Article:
11 results for “Children”

Boy separating cream at the Rader Farm, Knoxville, Illinois

Children of farm families were expected to help out with farm work from a young age. Here one of the sons of the farmer Scott Rader uses a machine to separate cream from raw milk. Behind him sits a Maytag clothes washing machine. As more farm homes gained access to electricity over the mid-twentieth century, domestic machinery transformed the work of maintaining a farm household.

Creator
Chicago, Burlington & Quincy Railroad Company
Date
ca. 1949
Subjects
Children
Dairy farmers
Farming
Places
Illinois
Milking time at the Rader farm, Knoxville, Illinois

Leroy Rader milks a cow on his family farm near Knoxville, Illinois, 1948. Even in the 20th century, children's work was an important part of successful farming.

Creator
Chicago, Burlington & Quincy Railroad Company
Date
ca. 1949
Subjects
Agriculture
Children
Dairy farmers
Farming
Places
Illinois
Lumber docks, Chicago River

Children watch the photographer as a tugboat pulls a ship through the Chicago River. To the left workers unload lumber from a ship.

Creator
United States Army Corps of Engineers
Date
ca. 1890
Subjects
Children
Industry
Lumber
Places
Chicago (Ill.)
Chicago River
Woman with child in Union Station

A woman and child sit in the waiting room of Chicago's Union Station, 1948.

Creator
Esther Bubley
Date
1948
Subjects
Chicago, Burlington & Quincy Railroad Company
Children
Railroads
Transportation
Places
Chicago, Illinois
Children walking on railroad tracks near Knoxville, Illinois

In 1948 the Chicago, Burlington, and Quincy Railroad hired two photographers to document work at the company and life in the communities it served. A series of pictures featured life on the Rader family farm near Knoxville, Illinois. Images like this one of the Rader children on their way to school were intended to show the wholesome relationship between families, communities, and the railroad corporation.

Creator
Chicago, Burlington & Quincy Railroad Company
Date
ca. 1949
Subjects
Chicago, Burlington & Quincy Railroad Company
Children
Railroads
Places
Illinois
Scott Rader Farm near Knoxville, Illinois

Scott Rader's four children walk behind a small herd of cattle.

Creator
Chicago, Burlington & Quincy Railroad Company
Date
ca. 1949
Subjects
Agriculture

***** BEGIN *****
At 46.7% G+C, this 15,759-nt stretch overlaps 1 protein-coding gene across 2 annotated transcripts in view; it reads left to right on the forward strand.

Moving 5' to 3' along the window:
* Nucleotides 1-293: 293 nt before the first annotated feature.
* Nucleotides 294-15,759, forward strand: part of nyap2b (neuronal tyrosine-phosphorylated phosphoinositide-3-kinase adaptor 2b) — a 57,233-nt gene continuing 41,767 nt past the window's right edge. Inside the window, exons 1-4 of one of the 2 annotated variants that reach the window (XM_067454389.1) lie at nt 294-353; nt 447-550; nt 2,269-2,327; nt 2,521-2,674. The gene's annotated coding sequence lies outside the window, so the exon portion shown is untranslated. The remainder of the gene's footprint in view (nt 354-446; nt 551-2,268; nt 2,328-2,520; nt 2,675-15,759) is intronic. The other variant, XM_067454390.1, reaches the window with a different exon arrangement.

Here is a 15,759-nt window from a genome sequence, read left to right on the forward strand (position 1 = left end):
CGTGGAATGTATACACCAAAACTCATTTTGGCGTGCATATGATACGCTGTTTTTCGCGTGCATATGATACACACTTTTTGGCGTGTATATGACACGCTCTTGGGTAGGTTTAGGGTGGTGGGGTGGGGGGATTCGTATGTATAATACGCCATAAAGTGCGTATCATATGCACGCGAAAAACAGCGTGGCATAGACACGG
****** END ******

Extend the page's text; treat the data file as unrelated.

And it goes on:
Children
Farming
Places
Illinois
Emigration to the Western Country

An illustration of a caravan of emigrants, men, women, children and animals, traveling westward.

Creator
Bobbett, Albert, ca. 1824-1888 or 9
Date
1877
Subjects
Emigration and immigration
Places
West (U.S.)
Eunice Tietjens

Eunice Hammond Tietjens (1884-1944) poses in a robe that suggests her interest in the cultures of Asia. Tietjens was long associated with the literary and artistic circle around Harriet Monroe's Poetry Magazine. The daughter of a prominent family, she had an unconventional education in Europe, traveled to Japan, China, and the South Pacific as an adult, and developed an interest in eastern philosophies and religions. At different times she was a poet, novelist, journalist, author of children's books, lecturer, and editor.

Subjects
Literature
Places
Chicago, Illinois
People
Tietjens, Eunice
Ukrainian-Canadian Festival, Saskatoon

A man and woman in traditional dress dance atop a map of Canada. As part of its plan to populate the western provinces the Canadian government encouraged immigration from many European countries. Before World War I cut off trans-Atlantic migration, more than 150,000 Ukrainians had settled in Canada, many of them in the provinces of Manitoba, Saskatchewan, and Alberta. Thousands more arrived in the 1920s. Non-British immigrants often experienced discrimination at the hands of native-born Canadians, and were encouraged to abandon their language and traditional clothes. During World War I, thousands of Ukrainians were imprisoned because they were originally from Canada’s enemy, the Austrian Empire. By the late 1940s, some of the prejudice had tempered as immigrants and their children claimed the right to be Canadians and immigrants.

Creator
Association of Ukrainian Canadians
Date
July 31, 1946
Subjects
Dancers
Immigration
Places
Saskatchewan
Chicago Indian Village

In the late spring of 1970, a group of American Indians set up an encampment behind Wrigley Field. Led by Indian activist Mike Chosa, the Chicago Indian Village (CIV) protested against inadequate housing and social services for Chicago's 15,000 American Indians. The following summer, Chosa led a group of fifty men, women, and children in a two-week occupation of an abandoned parcel of government land at Belmont Harbor. Evicted from the site, they took refuge at the Fourth Presbyterian Church. Later in 1971, the CIV occupied government land near Lemont, Illinois. As this CIV flyer illustrates, Chosa used the occupations to generate leverage with government agencies that he hoped would provide funds for social services.

Date
ca. 1970
Subjects
Indians of North America
Places
Chicago (Ill.)